One of the hardest things for the average fan to comprehend is how NFL contracts work and how they apply to a team’s salary cap. There are many complicated elements, rules, and exceptions that can be hard to sort out. In this series, my goal is to help you better understand how this whole system works, plus what it means to the Green Bay Packers’ current salary cap and contract concerns.
Before reading, make sure to check out the previous article(s) in the series:
Our second article focuses on A.J. Hawk and his current contract restructuring. Make no bones about it, this is a pay cut for Hawk; however, it’s not like he’s getting peanuts for the deal. The point of most restructured contracts is to take an original deal and adjust it for cap reasons. A lot of times, teams are looking to push money into the future for present cap relief, though it’s not unheard of to take advantage of current cap room and relieve some of the burden in later years.
We’re going to start by taking a look at Hawk’s original contract. If you’ll remember, the Packers cut Hawk in 2011 to avoid a $10 million base salary, only to turn around and offer him a new five-year contract. Take a look:
He still got his $10 million that year (plus a little extra), but his cap number was much lighter, and his salary was reduced for the remaining years. An $8 million signing bonus was prorated over five years at $1.6 million per year. With added roster and workout bonuses, A.J. Hawk was looking to chop about $7 million off this current year’s cap number. As many fans have pointed out, that’s simply too much for his value to the team, and apparently the Packers front office agreed.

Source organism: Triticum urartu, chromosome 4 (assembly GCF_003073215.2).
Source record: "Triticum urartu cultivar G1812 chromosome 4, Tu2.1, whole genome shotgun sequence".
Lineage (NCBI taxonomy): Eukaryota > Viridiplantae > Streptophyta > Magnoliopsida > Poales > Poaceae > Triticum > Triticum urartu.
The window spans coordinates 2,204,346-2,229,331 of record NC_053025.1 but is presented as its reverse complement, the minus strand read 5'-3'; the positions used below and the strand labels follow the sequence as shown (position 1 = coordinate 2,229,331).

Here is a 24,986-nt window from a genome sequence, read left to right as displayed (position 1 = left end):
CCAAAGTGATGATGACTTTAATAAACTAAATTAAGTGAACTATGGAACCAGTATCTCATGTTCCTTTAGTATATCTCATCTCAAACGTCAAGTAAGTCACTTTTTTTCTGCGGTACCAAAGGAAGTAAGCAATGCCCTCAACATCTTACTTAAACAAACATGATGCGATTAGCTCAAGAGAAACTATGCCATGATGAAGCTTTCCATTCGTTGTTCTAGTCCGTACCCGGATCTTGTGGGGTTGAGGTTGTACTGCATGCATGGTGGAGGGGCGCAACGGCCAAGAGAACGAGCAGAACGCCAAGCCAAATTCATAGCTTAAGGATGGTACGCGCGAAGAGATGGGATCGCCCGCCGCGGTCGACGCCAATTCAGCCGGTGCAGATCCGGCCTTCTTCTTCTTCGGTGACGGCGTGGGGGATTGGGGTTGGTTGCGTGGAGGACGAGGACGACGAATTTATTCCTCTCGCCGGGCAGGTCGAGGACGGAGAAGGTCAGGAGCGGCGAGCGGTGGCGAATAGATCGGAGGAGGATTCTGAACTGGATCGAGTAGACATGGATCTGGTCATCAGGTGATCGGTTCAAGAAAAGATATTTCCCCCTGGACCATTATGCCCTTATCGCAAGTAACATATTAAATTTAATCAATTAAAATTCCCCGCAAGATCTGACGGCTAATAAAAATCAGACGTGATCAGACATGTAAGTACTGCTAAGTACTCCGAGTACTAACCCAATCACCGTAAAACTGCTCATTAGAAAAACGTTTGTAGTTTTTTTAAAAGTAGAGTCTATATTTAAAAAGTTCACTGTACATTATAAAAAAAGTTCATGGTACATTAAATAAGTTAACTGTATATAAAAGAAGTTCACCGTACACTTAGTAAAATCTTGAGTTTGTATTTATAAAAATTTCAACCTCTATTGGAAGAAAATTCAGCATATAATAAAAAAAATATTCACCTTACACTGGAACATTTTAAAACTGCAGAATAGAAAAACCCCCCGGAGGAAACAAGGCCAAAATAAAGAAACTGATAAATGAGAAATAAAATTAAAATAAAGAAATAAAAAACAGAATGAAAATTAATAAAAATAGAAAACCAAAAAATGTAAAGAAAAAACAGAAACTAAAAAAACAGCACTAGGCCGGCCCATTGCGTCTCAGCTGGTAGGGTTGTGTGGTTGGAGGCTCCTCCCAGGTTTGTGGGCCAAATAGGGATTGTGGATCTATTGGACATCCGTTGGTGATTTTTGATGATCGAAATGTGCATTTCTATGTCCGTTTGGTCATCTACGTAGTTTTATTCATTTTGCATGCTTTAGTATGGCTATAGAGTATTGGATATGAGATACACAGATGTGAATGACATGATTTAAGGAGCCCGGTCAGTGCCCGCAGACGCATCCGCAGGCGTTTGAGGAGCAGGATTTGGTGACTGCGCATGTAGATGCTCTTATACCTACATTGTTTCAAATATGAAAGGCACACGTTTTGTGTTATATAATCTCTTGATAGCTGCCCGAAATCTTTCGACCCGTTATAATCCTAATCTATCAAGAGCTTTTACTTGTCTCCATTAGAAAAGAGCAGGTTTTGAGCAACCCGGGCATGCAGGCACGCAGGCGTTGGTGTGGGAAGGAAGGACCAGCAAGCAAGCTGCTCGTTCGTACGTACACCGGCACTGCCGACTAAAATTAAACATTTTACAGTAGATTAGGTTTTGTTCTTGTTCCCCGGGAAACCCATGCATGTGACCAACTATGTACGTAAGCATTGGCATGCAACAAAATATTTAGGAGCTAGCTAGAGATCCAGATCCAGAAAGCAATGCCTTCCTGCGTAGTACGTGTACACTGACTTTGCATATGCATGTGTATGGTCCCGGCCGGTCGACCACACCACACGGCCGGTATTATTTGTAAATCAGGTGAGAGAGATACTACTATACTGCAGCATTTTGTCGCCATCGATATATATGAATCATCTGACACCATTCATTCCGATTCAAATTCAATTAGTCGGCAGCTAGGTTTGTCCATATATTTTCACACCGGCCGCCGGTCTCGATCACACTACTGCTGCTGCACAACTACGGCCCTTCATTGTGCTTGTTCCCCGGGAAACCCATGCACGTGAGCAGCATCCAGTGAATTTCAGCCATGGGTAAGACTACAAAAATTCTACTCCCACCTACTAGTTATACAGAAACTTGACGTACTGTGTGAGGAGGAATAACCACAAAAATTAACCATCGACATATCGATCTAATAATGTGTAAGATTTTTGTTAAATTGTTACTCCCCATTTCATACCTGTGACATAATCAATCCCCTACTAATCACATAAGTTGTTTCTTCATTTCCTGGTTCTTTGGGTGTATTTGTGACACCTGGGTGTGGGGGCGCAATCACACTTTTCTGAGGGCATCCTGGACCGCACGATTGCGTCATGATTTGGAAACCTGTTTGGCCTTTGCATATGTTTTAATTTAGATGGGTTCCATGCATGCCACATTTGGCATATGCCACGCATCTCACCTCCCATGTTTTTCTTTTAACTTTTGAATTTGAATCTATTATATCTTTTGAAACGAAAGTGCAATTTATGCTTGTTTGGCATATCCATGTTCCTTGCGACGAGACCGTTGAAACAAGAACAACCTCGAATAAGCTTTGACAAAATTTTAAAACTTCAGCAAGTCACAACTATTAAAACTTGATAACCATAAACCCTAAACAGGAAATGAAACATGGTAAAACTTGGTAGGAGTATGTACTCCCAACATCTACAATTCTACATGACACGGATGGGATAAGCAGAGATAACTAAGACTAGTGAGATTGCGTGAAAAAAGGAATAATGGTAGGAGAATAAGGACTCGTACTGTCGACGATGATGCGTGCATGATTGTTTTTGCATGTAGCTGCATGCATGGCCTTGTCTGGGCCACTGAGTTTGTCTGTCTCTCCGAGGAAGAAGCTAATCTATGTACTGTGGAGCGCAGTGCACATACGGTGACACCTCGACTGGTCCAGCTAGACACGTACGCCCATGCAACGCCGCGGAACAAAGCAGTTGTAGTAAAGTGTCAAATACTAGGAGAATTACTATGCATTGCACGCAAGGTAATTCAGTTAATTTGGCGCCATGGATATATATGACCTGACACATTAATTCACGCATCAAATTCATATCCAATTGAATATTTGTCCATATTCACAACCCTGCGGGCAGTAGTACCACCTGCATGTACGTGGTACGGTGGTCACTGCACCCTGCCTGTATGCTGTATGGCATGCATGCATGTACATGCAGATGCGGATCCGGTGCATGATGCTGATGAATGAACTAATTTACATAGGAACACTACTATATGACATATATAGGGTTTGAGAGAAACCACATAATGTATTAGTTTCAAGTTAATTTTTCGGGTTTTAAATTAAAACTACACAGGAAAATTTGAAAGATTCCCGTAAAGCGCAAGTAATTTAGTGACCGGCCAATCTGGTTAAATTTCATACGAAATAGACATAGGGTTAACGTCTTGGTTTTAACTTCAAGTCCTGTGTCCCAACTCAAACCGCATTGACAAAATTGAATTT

Now, the biggest problem is that the Packers couldn’t outright cut A.J. Hawk without a significant cap hit. His “dead money” was sitting at $4.8 million, which if you remember is the remaining three years of the amortized signing bonus. While the Packers could split that across two years by cutting Hawk after June 1st, it’s still a substantial chunk of change.
That said, it would still save them from a $7 million cap hit in the current year. A team might be willing to eat some dead money if it means freeing up a little extra and unloading a worthless player. The Packers don’t consider Hawk worthless, though.
So what to do? Get him to restructure the remaining three years. Here’s what happened:
What changed? Namely, the base salary. Hawk went from $4.9 million in 2013 to $3.6 million, and over the next three years his total base salary went down $4.5 million. They couldn’t do anything to lower the yearly cap hit from the prorated signing bonus, and they would have been foolish to touch the incentives, since it helps to keep the player working hard.
The only thing left was the base salary. But how did they get A.J. Hawk to accept such a pay cut? Obviously, he’s been known as a “team player,” yet no one is foolish enough to give up that much without something in return.
What this chart doesn’t actually show you is the fine details of the 2013 base salary. As reported in multiple places, there is $2.21 million in guaranteed money locked into that $3.6 million amount. That’s why you might have noticed the change in the dead money for this year ($4.8 M + $2.21 M = $7.01 M).
In simple terms, there’s no way A.J. Hawk is getting cut this year. His spot on the team is financially guaranteed.
So everyone got something. Hawk gets the comfort of knowing he’s got another year of employment, while the Packers get some more wiggle room under the cap. They also keep open the option of cutting Hawk in future years. Since they didn’t attach another signing bonus to the deal, there’s nothing to increase the amount of dead money and create problems later.
A.J. Hawk’s restructuring is a fancy way to say he took a pay cut, but the devil is always in the details.——————Follow @ChadToporski